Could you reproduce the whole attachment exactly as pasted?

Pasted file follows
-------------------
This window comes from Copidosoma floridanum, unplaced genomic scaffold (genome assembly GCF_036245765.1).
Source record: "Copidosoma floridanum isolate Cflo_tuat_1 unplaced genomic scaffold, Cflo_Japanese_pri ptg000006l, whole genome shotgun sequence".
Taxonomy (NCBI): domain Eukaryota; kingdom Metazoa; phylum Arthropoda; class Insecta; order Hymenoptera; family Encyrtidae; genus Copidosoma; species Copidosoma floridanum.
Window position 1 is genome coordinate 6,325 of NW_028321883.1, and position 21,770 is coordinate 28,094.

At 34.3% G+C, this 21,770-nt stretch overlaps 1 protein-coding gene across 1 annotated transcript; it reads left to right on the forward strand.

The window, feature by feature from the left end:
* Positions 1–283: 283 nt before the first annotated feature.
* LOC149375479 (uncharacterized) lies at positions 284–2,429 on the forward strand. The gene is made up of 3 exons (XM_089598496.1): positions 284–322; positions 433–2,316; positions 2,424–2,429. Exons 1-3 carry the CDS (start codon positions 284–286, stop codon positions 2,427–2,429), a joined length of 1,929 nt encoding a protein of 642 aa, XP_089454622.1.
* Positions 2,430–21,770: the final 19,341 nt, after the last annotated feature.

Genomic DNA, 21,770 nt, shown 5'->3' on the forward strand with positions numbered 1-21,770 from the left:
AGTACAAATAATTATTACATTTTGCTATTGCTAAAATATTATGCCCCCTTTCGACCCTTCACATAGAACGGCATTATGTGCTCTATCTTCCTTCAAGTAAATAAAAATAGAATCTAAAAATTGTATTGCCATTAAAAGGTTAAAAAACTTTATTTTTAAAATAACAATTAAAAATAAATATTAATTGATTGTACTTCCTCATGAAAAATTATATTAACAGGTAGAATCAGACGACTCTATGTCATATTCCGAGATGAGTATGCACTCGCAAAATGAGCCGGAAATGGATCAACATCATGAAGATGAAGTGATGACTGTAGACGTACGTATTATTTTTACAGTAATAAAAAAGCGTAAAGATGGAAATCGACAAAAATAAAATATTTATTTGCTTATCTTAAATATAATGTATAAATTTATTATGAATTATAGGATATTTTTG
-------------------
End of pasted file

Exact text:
This window comes from Copidosoma floridanum, unplaced genomic scaffold (genome assembly GCF_036245765.1).
Source record: "Copidosoma floridanum isolate Cflo_tuat_1 unplaced genomic scaffold, Cflo_Japanese_pri ptg000006l, whole genome shotgun sequence".
Taxonomy (NCBI): domain Eukaryota; kingdom Metazoa; phylum Arthropoda; class Insecta; order Hymenoptera; family Encyrtidae; genus Copidosoma; species Copidosoma floridanum.
Window position 1 is genome coordinate 6,325 of NW_028321883.1, and position 21,770 is coordinate 28,094.

At 34.3% G+C, this 21,770-nt stretch overlaps 1 protein-coding gene across 1 annotated transcript; it reads left to right on the forward strand.

The window, feature by feature from the left end:
* Positions 1–283: 283 nt before the first annotated feature.
* LOC149375479 (uncharacterized) lies at positions 284–2,429 on the forward strand. The gene is made up of 3 exons (XM_089598496.1): positions 284–322; positions 433–2,316; positions 2,424–2,429. Exons 1-3 carry the CDS (start codon positions 284–286, stop codon positions 2,427–2,429), a joined length of 1,929 nt encoding a protein of 642 aa, XP_089454622.1.
* Positions 2,430–21,770: the final 19,341 nt, after the last annotated feature.

Genomic DNA, 21,770 nt, shown 5'->3' on the forward strand with positions numbered 1-21,770 from the left:
AGTACAAATAATTATTACATTTTGCTATTGCTAAAATATTATGCCCCCTTTCGACCCTTCACATAGAACGGCATTATGTGCTCTATCTTCCTTCAAGTAAATAAAAATAGAATCTAAAAATTGTATTGCCATTAAAAGGTTAAAAAACTTTATTTTTAAAATAACAATTAAAAATAAATATTAATTGATTGTACTTCCTCATGAAAAATTATATTAACAGGTAGAATCAGACGACTCTATGTCATATTCCGAGATGAGTATGCACTCGCAAAATGAGCCGGAAATGGATCAACATCATGAAGATGAAGTGATGACTGTAGACGTACGTATTATTTTTACAGTAATAAAAAAGCGTAAAGATGGAAATCGACAAAAATAAAATATTTATTTGCTTATCTTAAATATAATGTATAAATTTATTATGAATTATAGGATATTTTTG